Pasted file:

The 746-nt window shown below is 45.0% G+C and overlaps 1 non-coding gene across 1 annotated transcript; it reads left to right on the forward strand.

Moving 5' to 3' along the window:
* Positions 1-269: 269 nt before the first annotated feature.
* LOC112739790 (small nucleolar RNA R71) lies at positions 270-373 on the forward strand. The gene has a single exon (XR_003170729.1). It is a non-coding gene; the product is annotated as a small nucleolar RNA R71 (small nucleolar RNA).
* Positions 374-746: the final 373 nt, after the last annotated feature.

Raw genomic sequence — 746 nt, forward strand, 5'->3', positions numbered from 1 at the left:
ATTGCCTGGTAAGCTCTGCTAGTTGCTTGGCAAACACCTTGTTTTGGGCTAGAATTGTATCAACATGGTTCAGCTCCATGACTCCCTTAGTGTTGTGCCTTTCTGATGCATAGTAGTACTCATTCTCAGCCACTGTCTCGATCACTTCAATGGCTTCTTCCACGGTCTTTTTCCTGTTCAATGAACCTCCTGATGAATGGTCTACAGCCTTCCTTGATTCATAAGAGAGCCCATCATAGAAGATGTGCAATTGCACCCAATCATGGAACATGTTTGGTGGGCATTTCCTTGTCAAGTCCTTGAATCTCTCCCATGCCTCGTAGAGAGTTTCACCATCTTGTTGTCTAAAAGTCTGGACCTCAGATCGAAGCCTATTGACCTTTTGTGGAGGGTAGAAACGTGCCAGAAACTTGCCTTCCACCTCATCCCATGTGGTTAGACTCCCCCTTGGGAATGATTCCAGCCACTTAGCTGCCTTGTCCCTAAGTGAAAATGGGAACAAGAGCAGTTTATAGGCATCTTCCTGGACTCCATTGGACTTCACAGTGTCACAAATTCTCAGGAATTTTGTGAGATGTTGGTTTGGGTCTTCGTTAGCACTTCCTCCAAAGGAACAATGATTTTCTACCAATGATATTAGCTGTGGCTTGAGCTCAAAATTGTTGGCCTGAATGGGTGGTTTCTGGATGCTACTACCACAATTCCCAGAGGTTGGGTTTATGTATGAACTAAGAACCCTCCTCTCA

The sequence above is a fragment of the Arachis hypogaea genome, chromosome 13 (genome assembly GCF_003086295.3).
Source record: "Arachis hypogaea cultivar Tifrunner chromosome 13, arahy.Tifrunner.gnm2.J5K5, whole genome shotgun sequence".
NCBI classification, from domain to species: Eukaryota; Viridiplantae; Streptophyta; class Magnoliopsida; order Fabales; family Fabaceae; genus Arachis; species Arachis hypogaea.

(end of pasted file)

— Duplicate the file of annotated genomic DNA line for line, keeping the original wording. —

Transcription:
The 746-nt window shown below is 45.0% G+C and overlaps 1 non-coding gene across 1 annotated transcript; it reads left to right on the forward strand.

Moving 5' to 3' along the window:
* Positions 1-269: 269 nt before the first annotated feature.
* LOC112739790 (small nucleolar RNA R71) lies at positions 270-373 on the forward strand. The gene has a single exon (XR_003170729.1). It is a non-coding gene; the product is annotated as a small nucleolar RNA R71 (small nucleolar RNA).
* Positions 374-746: the final 373 nt, after the last annotated feature.

Raw genomic sequence — 746 nt, forward strand, 5'->3', positions numbered from 1 at the left:
ATTGCCTGGTAAGCTCTGCTAGTTGCTTGGCAAACACCTTGTTTTGGGCTAGAATTGTATCAACATGGTTCAGCTCCATGACTCCCTTAGTGTTGTGCCTTTCTGATGCATAGTAGTACTCATTCTCAGCCACTGTCTCGATCACTTCAATGGCTTCTTCCACGGTCTTTTTCCTGTTCAATGAACCTCCTGATGAATGGTCTACAGCCTTCCTTGATTCATAAGAGAGCCCATCATAGAAGATGTGCAATTGCACCCAATCATGGAACATGTTTGGTGGGCATTTCCTTGTCAAGTCCTTGAATCTCTCCCATGCCTCGTAGAGAGTTTCACCATCTTGTTGTCTAAAAGTCTGGACCTCAGATCGAAGCCTATTGACCTTTTGTGGAGGGTAGAAACGTGCCAGAAACTTGCCTTCCACCTCATCCCATGTGGTTAGACTCCCCCTTGGGAATGATTCCAGCCACTTAGCTGCCTTGTCCCTAAGTGAAAATGGGAACAAGAGCAGTTTATAGGCATCTTCCTGGACTCCATTGGACTTCACAGTGTCACAAATTCTCAGGAATTTTGTGAGATGTTGGTTTGGGTCTTCGTTAGCACTTCCTCCAAAGGAACAATGATTTTCTACCAATGATATTAGCTGTGGCTTGAGCTCAAAATTGTTGGCCTGAATGGGTGGTTTCTGGATGCTACTACCACAATTCCCAGAGGTTGGGTTTATGTATGAACTAAGAACCCTCCTCTCA

The sequence above is a fragment of the Arachis hypogaea genome, chromosome 13 (genome assembly GCF_003086295.3).
Source record: "Arachis hypogaea cultivar Tifrunner chromosome 13, arahy.Tifrunner.gnm2.J5K5, whole genome shotgun sequence".
NCBI classification, from domain to species: Eukaryota; Viridiplantae; Streptophyta; class Magnoliopsida; order Fabales; family Fabaceae; genus Arachis; species Arachis hypogaea.